As mentioned, the draft began last night. The Cards took two lefties with their picks, Marco Gonzales and Rob Kaminsky. You can read write-ups about them here and here as well as over at CardinalsFarm. When the bloggers talked with John Mozeliak in April, there was a question about the draft and whether the lack of middle infielders would drive their focus when picking. Mo said it’d influence it, but that they wouldn’t necessarily draft a shortstop first if there was a better player available. It’s all about stockpiling talent, whether you have a surplus there or not. Because, as we’ve seen, you can never have too much pitching.
For their second-round selection (third pick overall) the Redbirds did get into that weak spot, taking shortstop Oscar Mercado. While it sounds like Mercado isn’t a fast-riser, he also was described as a first-round talent, so perhaps St. Louis got a bargain here.
More of the draft today–keep checking here and CardinalsFarm for discussions of the various picks.
Tonight is a series that a lot of us have been waiting for, as the Cards head to Cincinnati to try to get some distance between themselves and the Reds. St. Louis goes into this series three games up on the team from Cincy (and four on the Pirates), which is about as much breathing room as they’ve had lately. The Reds have been tough at Great American Ball Park, going 21-9 there so far this year. Of course, that’d be more impressive if it wasn’t for the fact St. Louis is 20-9 on the road. In theory, something has to give here.
When you are going up against a tough (and, depending on your position in the fan base, hated) rival, it’s always good to bring along an ace. Adam Wainwright is 3-3 with a 4.30 ERA in GABP (4-7, 4.14 overall against the Reds), but pitched well there in 2010, the last time he was fully Adam Wainwright. He also has faced the Reds once before this year, going seven innings and allowing only two runs when they came into Busch back in April.
When you look at the overall numbers, you wonder how the Reds have done as well as they have against the big guy. Brandon Phillips and Jay Bruce are average against him, but that’s about it. We’ll see if Waino can keep those numbers dropping this evening.
He’ll be up against Mike Leake. Leake’s having another nice season and is coming off of six scoreless innings against Pittsburgh. In fact, he’s had four scoreless outings in his last 10, though three of those have come on the road.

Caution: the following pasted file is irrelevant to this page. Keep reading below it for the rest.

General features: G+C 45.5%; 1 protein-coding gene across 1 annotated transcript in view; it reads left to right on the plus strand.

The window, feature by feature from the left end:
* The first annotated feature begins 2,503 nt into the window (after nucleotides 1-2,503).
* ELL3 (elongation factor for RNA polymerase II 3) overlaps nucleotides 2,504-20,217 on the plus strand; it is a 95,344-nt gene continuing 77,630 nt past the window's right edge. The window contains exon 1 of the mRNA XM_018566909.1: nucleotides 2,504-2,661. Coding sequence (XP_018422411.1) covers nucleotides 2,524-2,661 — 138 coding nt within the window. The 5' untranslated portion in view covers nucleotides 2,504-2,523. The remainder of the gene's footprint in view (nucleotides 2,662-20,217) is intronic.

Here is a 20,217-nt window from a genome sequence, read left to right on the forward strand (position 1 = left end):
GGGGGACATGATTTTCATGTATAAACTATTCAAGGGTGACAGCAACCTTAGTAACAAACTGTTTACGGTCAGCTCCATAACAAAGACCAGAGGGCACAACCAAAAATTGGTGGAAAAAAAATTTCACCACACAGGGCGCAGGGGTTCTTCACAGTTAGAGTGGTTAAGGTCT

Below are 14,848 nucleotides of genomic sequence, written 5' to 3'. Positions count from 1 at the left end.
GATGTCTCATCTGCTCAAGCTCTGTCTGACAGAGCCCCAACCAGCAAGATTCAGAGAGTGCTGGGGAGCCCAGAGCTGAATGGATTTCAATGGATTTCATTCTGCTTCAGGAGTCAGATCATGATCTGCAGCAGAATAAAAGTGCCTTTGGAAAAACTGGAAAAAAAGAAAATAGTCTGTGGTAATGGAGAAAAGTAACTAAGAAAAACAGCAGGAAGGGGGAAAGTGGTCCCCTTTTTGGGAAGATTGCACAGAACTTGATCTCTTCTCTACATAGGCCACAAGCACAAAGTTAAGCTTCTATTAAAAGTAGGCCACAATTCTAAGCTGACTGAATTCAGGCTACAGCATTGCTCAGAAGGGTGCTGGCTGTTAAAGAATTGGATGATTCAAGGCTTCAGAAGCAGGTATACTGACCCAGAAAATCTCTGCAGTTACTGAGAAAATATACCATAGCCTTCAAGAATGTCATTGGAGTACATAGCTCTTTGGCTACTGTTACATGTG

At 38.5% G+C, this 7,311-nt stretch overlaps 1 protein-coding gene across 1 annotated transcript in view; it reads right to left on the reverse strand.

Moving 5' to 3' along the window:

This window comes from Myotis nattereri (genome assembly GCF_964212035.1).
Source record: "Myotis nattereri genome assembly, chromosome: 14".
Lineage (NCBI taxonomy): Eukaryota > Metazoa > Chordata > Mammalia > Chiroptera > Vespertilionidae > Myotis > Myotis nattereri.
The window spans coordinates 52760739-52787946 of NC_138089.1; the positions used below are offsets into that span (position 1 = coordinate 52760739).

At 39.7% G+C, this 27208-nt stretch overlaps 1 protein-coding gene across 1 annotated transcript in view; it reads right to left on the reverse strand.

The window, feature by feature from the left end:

His chart seems more favorable to St. Louis. Holliday has especially liked facing him, and with Holliday apparently warming up, this could be a nice confluence of events. Hopefully the offense didn’t use up all their hits and runs in last night’s explosion (though, to be fair, they were needed).
I know a lot of people don’t like the Reds and there’s some significantly good reasons why they shouldn’t. I personally will never be rooting for Johnny Cueto again, for instance. However, I don’t mind the Reds organization as a whole and, save for divisional titles and when they face the Cards, wish them well. Of course, there’s a personal reason for that.
As many of my regular readers are aware of, my wife is an Ohio girl and her father is a big Reds fan. He’s a fan of baseball in general as well, though, and always enjoys talking it in a rational manner. He would tune in KMOX on his radio when he could get it (before he bought himself an XM radio a couple of years ago–now he listens to anything he can!) and we always enjoy talking about our respective teams.
On Sunday, we got a significant scare when he was rushed to the hospital. He’s not taken very good care of himself and there were some dire reports. While it’s not as bad as we thought, he has been diagnosed with colon cancer. It doesn’t seem to have spread yet, which is a positive thing, and colon cancer is much more treatable and survivable than liver cancer, which is what the doctors originally feared. We don’t know if we are out of those woods yet, but there are optimistic signs.
While you are watching the series this weekend, if you’d spare a thought or a prayer for him, I’d appreciate it. I’m looking forward to calling him soon to talk about this Cardinal sweep!